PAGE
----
Thursday Dec 07, 2023

How Labor and the Coalition stack up on the key issues

The Tragic Case of Nikki Catsouras’s Death


The official election campaign only started on Sunday, but both leaders have already come under heavy fire.

Alan Tudge once again caused issues for the Prime Minister, while the Opposition Leader gave the Liberal Party plenty of ammunition by failing to state the current RBA cash rate and national jobless rate.

But what actually sets the major parties apart when it comes to policies?

The New Daily has compared their approaches to the climate crisis, cost-of-living pressures, aged care and national security.

Below is a non-exhaustive, head-to-head comparison.

The issue: The world is facing catastrophic climate change without urgent efforts to ditch fossil fuels and drastically reduce carbon emissions. Australia is a major exporter of fossil fuels and has been criticised on the world stage for being a laggard on climate action.

The Coalition


  • Aims to cut emissions by 43 per cent below 2005 levels by 2030 and to achieve net-zero emissions by 2050
  • Claims its 2030 plan will create 604,000 jobs and spur $76 billion of new investment
  • Has backed ongoing fossil fuel exports, with Opposition Leader Anthony Albanese saying “exporting resources will always be important to Australia’s economy”. Labor will provide “tailored treatment” to emissions-intensive export industries to ensure they remain competitive as demand falls
  • Labor’s 2030 plan is detailed here.

The issue: The Australian economy has emerged from the pandemic with rising inflation pushing up the price of food, electricity and petrol much faster than it is pushing up wages. This has put many household budgets under pressure.

The Coalition

  • Unveiled an $8.6 billion cost-of-living package in the budget, which halved the fuel excise for six months, handed out one-off $250 payments to income-support recipients, and added $420 to the low-and-middle-income tax offset in 2021-22
  • Passed tax cuts worth $40 billion since the start of COVID-19, according to the Treasury
  • Raised childcare subsidies to a maximum of 95 per cent for families who have more than one child in care and earn up to $354,000 in annual income. Families can only claim the higher rate for one child per family (outside combined families)
  • Argues it is supporting higher incomes for workers by encouraging a “strong economy”.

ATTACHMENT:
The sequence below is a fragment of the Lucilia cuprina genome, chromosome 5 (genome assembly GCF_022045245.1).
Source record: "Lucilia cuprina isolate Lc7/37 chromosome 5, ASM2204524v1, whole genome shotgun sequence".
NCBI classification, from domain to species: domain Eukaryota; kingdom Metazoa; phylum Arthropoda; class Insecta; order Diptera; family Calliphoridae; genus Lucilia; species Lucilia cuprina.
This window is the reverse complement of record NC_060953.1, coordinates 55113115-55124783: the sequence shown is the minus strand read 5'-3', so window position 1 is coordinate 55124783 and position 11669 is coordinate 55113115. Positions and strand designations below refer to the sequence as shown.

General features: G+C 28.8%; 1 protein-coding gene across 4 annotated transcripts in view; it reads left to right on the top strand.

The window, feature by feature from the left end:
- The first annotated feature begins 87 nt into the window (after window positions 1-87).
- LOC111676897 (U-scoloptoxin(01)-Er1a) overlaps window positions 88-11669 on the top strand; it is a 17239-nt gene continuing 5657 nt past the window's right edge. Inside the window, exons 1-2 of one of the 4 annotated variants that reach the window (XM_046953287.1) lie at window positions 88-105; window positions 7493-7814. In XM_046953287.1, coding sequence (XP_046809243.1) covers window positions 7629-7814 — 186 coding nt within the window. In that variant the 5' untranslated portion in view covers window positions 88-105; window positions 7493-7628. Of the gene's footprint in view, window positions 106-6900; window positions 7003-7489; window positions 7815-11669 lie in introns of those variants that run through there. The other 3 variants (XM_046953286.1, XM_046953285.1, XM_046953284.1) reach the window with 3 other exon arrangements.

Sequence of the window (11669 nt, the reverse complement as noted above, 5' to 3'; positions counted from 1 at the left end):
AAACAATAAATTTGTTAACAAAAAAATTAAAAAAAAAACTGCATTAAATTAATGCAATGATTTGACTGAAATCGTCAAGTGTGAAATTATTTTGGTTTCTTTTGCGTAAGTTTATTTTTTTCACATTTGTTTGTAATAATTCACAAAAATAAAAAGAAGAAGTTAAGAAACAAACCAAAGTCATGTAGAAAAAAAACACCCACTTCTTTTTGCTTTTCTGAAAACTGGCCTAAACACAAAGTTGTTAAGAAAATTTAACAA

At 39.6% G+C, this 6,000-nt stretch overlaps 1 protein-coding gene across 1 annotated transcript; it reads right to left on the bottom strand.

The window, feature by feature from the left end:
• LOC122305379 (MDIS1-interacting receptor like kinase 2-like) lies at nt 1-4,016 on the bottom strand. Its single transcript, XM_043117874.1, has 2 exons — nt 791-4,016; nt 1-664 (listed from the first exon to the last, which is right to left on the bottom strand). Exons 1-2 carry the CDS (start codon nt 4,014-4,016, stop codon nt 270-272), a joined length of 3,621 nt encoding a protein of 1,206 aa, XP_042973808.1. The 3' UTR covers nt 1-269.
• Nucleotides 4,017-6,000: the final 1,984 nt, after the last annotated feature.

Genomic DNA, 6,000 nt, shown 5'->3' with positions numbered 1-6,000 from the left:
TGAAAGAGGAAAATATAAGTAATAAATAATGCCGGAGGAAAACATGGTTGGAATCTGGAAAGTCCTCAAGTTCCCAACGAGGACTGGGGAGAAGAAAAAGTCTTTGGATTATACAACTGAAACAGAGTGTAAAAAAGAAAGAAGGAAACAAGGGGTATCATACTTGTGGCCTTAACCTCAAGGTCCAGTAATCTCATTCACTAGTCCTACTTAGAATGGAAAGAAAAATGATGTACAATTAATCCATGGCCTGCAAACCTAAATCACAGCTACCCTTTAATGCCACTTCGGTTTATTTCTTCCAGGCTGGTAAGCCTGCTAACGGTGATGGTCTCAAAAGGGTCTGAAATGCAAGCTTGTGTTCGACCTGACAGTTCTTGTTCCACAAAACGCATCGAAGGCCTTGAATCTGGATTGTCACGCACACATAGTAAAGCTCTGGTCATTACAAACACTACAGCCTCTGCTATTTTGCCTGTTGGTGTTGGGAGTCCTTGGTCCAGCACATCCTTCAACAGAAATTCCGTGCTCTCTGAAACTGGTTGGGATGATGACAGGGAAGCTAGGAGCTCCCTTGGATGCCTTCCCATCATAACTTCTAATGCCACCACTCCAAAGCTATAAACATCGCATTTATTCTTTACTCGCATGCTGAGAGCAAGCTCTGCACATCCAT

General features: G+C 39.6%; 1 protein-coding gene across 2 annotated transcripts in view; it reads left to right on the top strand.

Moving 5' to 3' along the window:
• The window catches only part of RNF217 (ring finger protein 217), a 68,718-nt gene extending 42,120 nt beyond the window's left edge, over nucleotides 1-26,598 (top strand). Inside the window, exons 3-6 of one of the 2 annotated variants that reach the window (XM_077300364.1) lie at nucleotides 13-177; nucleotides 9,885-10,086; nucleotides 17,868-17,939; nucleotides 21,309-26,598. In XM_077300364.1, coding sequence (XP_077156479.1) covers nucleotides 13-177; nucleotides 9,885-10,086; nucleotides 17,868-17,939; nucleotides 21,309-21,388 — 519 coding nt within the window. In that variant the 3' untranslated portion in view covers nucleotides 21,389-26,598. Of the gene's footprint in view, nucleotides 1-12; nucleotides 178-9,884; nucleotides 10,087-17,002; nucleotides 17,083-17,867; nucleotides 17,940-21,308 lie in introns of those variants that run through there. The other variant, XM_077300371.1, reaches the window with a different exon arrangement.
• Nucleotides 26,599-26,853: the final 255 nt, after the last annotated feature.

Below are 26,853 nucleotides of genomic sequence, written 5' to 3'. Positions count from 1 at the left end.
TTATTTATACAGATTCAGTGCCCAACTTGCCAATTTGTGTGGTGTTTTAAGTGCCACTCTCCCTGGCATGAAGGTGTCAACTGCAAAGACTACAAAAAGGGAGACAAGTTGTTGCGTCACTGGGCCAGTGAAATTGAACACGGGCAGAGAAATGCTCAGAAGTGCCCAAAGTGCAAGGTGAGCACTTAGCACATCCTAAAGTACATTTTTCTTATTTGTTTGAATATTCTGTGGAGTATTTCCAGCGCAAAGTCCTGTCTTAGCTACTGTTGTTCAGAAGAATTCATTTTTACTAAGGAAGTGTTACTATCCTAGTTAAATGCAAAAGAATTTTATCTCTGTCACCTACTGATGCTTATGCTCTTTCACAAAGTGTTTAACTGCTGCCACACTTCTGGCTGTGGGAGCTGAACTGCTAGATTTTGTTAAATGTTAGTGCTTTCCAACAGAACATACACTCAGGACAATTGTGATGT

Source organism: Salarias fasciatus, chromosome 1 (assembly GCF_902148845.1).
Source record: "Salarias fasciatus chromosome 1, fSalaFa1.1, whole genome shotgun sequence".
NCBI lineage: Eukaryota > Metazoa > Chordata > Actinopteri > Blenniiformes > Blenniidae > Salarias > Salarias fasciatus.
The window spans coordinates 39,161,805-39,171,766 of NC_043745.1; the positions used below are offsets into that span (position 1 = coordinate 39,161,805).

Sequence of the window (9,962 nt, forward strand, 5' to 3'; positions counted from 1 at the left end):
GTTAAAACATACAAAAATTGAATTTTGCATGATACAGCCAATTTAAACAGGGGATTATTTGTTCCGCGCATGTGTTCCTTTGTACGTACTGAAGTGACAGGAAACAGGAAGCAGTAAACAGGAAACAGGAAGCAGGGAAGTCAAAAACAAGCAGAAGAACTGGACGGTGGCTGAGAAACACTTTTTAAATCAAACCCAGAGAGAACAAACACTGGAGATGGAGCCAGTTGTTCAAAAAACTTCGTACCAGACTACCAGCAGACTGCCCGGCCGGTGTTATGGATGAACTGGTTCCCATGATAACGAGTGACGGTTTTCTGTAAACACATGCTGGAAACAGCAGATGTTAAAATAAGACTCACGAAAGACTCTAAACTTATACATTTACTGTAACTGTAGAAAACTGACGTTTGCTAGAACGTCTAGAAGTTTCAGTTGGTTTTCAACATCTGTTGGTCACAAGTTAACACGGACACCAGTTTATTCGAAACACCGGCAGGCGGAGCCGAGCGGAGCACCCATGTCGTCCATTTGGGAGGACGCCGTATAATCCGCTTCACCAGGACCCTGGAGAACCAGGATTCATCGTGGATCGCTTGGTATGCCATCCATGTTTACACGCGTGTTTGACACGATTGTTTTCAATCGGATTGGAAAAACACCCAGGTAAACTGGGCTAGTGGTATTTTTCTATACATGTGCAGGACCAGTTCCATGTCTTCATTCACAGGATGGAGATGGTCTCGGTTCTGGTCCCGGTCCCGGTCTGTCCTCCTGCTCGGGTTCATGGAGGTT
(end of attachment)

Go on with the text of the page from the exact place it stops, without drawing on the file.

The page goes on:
• Supported the entirety of the government’s $8.6 billion cost-of-living package
  • Will retain the government’s childcare reforms and spend an additional $5.4 billion lifting subsidy rates for families with their first child in care to 90 per cent. Eligibility will extend to families earning up to $530,000 per year
  • Pledged to boost wages growth by addressing issues such as insecure work and advocating for higher minimum wages through the Fair Work Commission.

The issue: The Aged Care Royal Commission found standards of care across the industry are atrocious and years of underfunding has created a huge staffing crisis. Workers are underpaid and overworked.

The Coalition


  • Will match the government’s $18.8 billion funding boost for aged care and add $2.5 billion on top of this
  • Will lift minimum care standards to 215 minutes a day, ensuring nurses are available 24 hours daily
  • Will improve food and nutrition standards across the sector by introducing new regulations
  • Will advocate a wage rise for aged-care workers through the FWC and will fund the outcome
  • Will place a cap on home care administration and management fees.

The issue: The war in Ukraine and escalating tensions with China have changed the geopolitical outlook for Australia, with both parties committing to an increase in defence spending.

The Coalition

  • Has lifted defence spending above 2 per cent of GDP ($48 billion in 2022-23) and will further lift spending levels to $575 billion over the next decade
  • Signed a new defence pact with the UK and US (AUKUS) that will provide access to nuclear submarines, missiles and guided weapons manufacturing capabilities
  • The nuclear subs are due to be operational by the mid-2030s, although the government claims they may come online sooner. They could cost taxpayers more than $170 billion, third-party estimates suggest
  • Will increase Australia’s defence workforce by 18,500 people by 2039-40
  • Has outlined $9.9 billion in funding over the next decade for new cyber security and intelligence capabilities



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